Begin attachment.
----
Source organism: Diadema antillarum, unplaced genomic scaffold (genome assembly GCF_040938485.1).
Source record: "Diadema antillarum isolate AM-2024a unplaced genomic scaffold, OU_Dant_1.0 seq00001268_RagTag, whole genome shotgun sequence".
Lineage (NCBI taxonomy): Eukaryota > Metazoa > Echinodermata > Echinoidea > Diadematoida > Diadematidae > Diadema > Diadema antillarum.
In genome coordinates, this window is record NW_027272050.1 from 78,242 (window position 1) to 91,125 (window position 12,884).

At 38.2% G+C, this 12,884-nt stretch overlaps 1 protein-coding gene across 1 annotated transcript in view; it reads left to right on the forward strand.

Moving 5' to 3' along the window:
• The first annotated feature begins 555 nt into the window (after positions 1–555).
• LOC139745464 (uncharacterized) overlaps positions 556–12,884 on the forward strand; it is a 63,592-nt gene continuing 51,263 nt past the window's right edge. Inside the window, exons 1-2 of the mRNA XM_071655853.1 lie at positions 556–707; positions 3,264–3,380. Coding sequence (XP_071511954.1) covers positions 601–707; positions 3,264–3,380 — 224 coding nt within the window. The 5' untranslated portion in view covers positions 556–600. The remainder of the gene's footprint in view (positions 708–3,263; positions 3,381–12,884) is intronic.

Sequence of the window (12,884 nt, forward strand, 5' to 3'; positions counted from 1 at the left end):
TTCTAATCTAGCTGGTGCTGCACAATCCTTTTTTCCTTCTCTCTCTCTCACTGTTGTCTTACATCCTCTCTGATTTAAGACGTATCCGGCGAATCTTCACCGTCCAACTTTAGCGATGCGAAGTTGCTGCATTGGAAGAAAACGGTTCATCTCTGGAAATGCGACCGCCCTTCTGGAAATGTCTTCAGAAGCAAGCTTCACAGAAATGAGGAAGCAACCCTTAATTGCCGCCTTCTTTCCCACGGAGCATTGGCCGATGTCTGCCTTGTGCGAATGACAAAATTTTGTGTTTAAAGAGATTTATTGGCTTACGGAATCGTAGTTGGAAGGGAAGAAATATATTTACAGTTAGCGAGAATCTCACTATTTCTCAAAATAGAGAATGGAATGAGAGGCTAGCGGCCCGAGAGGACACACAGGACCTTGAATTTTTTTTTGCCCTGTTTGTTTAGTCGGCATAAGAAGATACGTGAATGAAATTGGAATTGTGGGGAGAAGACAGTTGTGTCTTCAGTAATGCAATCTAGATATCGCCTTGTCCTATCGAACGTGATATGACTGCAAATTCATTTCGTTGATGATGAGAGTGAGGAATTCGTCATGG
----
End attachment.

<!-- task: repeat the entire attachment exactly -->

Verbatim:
Source organism: Diadema antillarum, unplaced genomic scaffold (genome assembly GCF_040938485.1).
Source record: "Diadema antillarum isolate AM-2024a unplaced genomic scaffold, OU_Dant_1.0 seq00001268_RagTag, whole genome shotgun sequence".
Lineage (NCBI taxonomy): Eukaryota > Metazoa > Echinodermata > Echinoidea > Diadematoida > Diadematidae > Diadema > Diadema antillarum.
In genome coordinates, this window is record NW_027272050.1 from 78,242 (window position 1) to 91,125 (window position 12,884).

At 38.2% G+C, this 12,884-nt stretch overlaps 1 protein-coding gene across 1 annotated transcript in view; it reads left to right on the forward strand.

Moving 5' to 3' along the window:
• The first annotated feature begins 555 nt into the window (after positions 1–555).
• LOC139745464 (uncharacterized) overlaps positions 556–12,884 on the forward strand; it is a 63,592-nt gene continuing 51,263 nt past the window's right edge. Inside the window, exons 1-2 of the mRNA XM_071655853.1 lie at positions 556–707; positions 3,264–3,380. Coding sequence (XP_071511954.1) covers positions 601–707; positions 3,264–3,380 — 224 coding nt within the window. The 5' untranslated portion in view covers positions 556–600. The remainder of the gene's footprint in view (positions 708–3,263; positions 3,381–12,884) is intronic.

Sequence of the window (12,884 nt, forward strand, 5' to 3'; positions counted from 1 at the left end):
TTCTAATCTAGCTGGTGCTGCACAATCCTTTTTTCCTTCTCTCTCTCTCACTGTTGTCTTACATCCTCTCTGATTTAAGACGTATCCGGCGAATCTTCACCGTCCAACTTTAGCGATGCGAAGTTGCTGCATTGGAAGAAAACGGTTCATCTCTGGAAATGCGACCGCCCTTCTGGAAATGTCTTCAGAAGCAAGCTTCACAGAAATGAGGAAGCAACCCTTAATTGCCGCCTTCTTTCCCACGGAGCATTGGCCGATGTCTGCCTTGTGCGAATGACAAAATTTTGTGTTTAAAGAGATTTATTGGCTTACGGAATCGTAGTTGGAAGGGAAGAAATATATTTACAGTTAGCGAGAATCTCACTATTTCTCAAAATAGAGAATGGAATGAGAGGCTAGCGGCCCGAGAGGACACACAGGACCTTGAATTTTTTTTTGCCCTGTTTGTTTAGTCGGCATAAGAAGATACGTGAATGAAATTGGAATTGTGGGGAGAAGACAGTTGTGTCTTCAGTAATGCAATCTAGATATCGCCTTGTCCTATCGAACGTGATATGACTGCAAATTCATTTCGTTGATGATGAGAGTGAGGAATTCGTCATGG